Selective control of gait subtasks in robotic gait training: foot clearance support in stroke survivors with a powered exoskeleton.

Koopman B, van Asseldonk EH, van der Kooij H - J Neuroeng Rehabil (2013)

Effect of non-adaptive support on reliance. A: Mean normalized step height during different steps of the trial in which the healthy subjects walked with the compliant (HC) and stiff (HS) step-height VMC. Mean parameters are calculated during the first step of the exposure block, during the last step of the exposure block, during the first step of the catch block and during continuous exposure. Continuous exposure is based on the last 10 steps of the last exposure block. B: Mean normalized step height during different steps of the trial in which the stroke survivors walked with the compliant (PCV) and stiff (PSV) step-height VMC, in combination with visual feedback. Mean parameters are calculated during the first step of the exposure block, during the last step of the exposure block, and the first step in the catch block. The last exposure block, with 50 steps of continuous exposure, was not included in the protocol of the stroke survivors. The error bars indicate the standard error of the mean. *p < 0.05.
© Copyright Policy - open-access
Related In: Results  -  Collection

License
Show All Figures
getmorefigures.php?uid=PMC3585791&req=5

Figure 9: Effect of non-adaptive support on reliance. A: Mean normalized step height during different steps of the trial in which the healthy subjects walked with the compliant (HC) and stiff (HS) step-height VMC. Mean parameters are calculated during the first step of the exposure block, during the last step of the exposure block, during the first step of the catch block and during continuous exposure. Continuous exposure is based on the last 10 steps of the last exposure block. B: Mean normalized step height during different steps of the trial in which the stroke survivors walked with the compliant (PCV) and stiff (PSV) step-height VMC, in combination with visual feedback. Mean parameters are calculated during the first step of the exposure block, during the last step of the exposure block, and the first step in the catch block. The last exposure block, with 50 steps of continuous exposure, was not included in the protocol of the stroke survivors. The error bars indicate the standard error of the mean. *p < 0.05.
Mentions: We did not find any evidence for reliance of the subjects on the provided support, when they are exposed to continuous non-adaptive support. No significant difference between the initial exposure (first steps of the exposure blocks) and prolonged exposure (last steps of the exposure block) was found (see Figure 9). The step height during the first step of the catch block also revealed no signs of reliance. It shows that the subjects drop back to their baseline, without any significant undershoot, which was to be expected when reliance would occur (see Figure 9). This holds for the compliant as well as the stiff controller. Even when the subjects received continuous support for a longer period of time (50 steps of continuous exposure), the step height did not significantly differ from the initial exposure.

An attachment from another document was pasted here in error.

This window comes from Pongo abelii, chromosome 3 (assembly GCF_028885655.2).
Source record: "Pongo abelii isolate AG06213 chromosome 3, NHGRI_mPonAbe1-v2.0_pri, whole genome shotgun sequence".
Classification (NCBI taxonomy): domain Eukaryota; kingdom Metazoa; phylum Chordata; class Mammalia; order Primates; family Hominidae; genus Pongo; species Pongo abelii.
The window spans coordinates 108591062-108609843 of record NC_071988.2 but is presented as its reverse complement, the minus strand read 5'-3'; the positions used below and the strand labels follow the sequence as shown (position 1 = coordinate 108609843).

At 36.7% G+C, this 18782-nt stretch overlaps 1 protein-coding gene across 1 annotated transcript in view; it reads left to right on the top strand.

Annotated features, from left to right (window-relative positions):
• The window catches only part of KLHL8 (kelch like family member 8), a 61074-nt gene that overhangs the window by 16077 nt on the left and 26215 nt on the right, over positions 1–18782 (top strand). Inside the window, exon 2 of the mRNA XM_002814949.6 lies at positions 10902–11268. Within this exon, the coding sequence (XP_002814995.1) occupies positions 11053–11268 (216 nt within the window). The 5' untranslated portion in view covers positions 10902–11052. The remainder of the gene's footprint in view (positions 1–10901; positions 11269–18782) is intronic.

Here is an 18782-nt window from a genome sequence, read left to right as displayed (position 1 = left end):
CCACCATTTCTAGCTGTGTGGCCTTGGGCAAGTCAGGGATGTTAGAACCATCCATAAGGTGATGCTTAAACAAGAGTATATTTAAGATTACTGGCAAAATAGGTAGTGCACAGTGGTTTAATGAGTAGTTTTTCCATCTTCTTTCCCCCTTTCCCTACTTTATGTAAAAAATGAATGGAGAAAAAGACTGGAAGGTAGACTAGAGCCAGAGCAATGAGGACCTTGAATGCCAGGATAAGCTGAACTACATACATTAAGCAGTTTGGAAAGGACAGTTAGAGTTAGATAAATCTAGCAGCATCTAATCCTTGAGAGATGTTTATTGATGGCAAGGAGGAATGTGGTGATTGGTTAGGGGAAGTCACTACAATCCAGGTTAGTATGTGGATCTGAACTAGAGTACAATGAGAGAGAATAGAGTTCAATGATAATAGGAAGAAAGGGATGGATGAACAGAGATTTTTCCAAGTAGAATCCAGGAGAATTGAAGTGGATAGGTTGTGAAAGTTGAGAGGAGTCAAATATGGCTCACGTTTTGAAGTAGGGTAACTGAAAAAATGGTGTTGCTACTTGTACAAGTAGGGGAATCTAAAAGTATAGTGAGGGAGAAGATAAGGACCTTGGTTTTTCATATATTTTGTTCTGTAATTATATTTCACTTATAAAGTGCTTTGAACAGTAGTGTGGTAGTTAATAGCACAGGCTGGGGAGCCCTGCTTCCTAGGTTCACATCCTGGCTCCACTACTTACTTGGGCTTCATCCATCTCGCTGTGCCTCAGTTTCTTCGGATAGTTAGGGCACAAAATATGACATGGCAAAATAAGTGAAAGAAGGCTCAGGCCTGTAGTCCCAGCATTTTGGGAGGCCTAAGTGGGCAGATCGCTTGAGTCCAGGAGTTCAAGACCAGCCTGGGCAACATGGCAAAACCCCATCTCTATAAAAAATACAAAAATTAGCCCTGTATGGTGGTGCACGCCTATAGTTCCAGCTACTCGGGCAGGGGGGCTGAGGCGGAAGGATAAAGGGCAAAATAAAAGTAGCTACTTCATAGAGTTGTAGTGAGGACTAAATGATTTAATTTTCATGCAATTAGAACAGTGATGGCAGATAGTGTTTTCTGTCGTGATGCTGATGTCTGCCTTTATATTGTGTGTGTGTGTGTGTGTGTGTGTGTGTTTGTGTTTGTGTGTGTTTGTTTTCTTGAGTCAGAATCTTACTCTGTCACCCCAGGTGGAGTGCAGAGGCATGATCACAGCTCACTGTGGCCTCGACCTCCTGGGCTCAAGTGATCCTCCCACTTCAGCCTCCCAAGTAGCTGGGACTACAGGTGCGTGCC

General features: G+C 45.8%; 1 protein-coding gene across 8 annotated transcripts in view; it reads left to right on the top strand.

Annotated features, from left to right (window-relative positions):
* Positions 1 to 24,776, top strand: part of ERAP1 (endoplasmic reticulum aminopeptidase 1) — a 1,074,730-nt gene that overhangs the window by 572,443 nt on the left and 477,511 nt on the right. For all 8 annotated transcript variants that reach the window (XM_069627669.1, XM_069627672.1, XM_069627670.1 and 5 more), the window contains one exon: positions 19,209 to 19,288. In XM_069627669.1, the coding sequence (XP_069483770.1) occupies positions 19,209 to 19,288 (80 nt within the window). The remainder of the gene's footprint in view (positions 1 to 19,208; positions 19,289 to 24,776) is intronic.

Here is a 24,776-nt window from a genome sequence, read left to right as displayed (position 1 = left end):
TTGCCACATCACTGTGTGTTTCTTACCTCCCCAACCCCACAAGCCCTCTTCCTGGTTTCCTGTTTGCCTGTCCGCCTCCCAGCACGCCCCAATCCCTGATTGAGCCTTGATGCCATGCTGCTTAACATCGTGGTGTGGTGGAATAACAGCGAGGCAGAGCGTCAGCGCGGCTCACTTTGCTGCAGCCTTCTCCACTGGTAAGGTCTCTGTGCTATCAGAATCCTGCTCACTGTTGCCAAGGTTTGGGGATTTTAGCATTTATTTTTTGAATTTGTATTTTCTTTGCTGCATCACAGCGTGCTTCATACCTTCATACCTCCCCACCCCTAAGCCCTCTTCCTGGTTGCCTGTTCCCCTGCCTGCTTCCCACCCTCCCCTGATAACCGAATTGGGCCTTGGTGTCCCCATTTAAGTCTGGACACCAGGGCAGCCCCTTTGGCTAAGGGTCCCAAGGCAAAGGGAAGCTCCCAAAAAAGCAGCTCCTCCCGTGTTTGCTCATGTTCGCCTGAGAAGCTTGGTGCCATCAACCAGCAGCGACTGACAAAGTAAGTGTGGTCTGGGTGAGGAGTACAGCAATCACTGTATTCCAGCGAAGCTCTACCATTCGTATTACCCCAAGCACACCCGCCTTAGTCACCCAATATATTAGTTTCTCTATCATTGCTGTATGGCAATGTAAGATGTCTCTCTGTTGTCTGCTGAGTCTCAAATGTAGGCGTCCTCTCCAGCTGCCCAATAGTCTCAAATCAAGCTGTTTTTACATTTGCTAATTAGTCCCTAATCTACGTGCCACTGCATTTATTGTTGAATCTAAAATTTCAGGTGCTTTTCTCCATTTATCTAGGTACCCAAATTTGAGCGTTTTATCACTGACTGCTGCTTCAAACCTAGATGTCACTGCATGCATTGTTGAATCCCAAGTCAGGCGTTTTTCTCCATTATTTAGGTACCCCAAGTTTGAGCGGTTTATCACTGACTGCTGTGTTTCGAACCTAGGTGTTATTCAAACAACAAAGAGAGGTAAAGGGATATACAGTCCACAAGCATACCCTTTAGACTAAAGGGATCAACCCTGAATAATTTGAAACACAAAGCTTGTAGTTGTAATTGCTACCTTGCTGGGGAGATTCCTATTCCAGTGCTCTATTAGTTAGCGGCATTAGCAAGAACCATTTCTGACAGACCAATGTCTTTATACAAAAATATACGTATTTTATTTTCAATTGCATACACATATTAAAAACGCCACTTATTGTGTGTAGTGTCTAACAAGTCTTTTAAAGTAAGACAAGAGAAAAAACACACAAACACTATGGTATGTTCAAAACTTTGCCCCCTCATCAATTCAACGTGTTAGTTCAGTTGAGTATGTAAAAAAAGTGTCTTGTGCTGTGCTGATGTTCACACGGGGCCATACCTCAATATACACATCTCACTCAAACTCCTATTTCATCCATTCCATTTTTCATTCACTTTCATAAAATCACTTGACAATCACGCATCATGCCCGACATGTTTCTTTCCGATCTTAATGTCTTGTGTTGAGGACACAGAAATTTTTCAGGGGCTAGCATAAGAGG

Bottom Line: The provided support did not result in reliance on the support for both groups.This enables the therapist to focus the support on the subtasks that are impaired, and leave the other subtasks up to the patient, encouraging him to participate more actively in the training.Additionally, the speed-dependent reference patterns provide the therapist with the tools to easily adapt the treadmill speed to the capabilities and progress of the patient.

View Article: PubMed Central - HTML - PubMed

Affiliation: Institute for Biomedical Technology and Technical Medicine MIRA, Department of Biomechanical Engineering, University of Twente, Enschede, The Netherlands. b.koopman@utwente.nl

ABSTRACT

Background: Robot-aided gait training is an emerging clinical tool for gait rehabilitation of neurological patients. This paper deals with a novel method of offering gait assistance, using an impedance controlled exoskeleton (LOPES). The provided assistance is based on a recent finding that, in the control of walking, different modules can be discerned that are associated with different subtasks. In this study, a Virtual Model Controller (VMC) for supporting one of these subtasks, namely the foot clearance, is presented and evaluated.

Methods: The developed VMC provides virtual support at the ankle, to increase foot clearance. Therefore, we first developed a new method to derive reference trajectories of the ankle position. These trajectories consist of splines between key events, which are dependent on walking speed and body height. Subsequently, the VMC was evaluated in twelve healthy subjects and six chronic stroke survivors. The impedance levels, of the support, were altered between trials to investigate whether the controller allowed gradual and selective support. Additionally, an adaptive algorithm was tested, that automatically shaped the amount of support to the subjects' needs. Catch trials were introduced to determine whether the subjects tended to rely on the support. We also assessed the additional value of providing visual feedback.

Results: With the VMC, the step height could be selectively and gradually influenced. The adaptive algorithm clearly shaped the support level to the specific needs of every stroke survivor. The provided support did not result in reliance on the support for both groups. All healthy subjects and most patients were able to utilize the visual feedback to increase their active participation.

Conclusion: The presented approach can provide selective control on one of the essential subtasks of walking. This module is the first in a set of modules to control all subtasks. This enables the therapist to focus the support on the subtasks that are impaired, and leave the other subtasks up to the patient, encouraging him to participate more actively in the training. Additionally, the speed-dependent reference patterns provide the therapist with the tools to easily adapt the treadmill speed to the capabilities and progress of the patient.

Show MeSH
Related in: MedlinePlus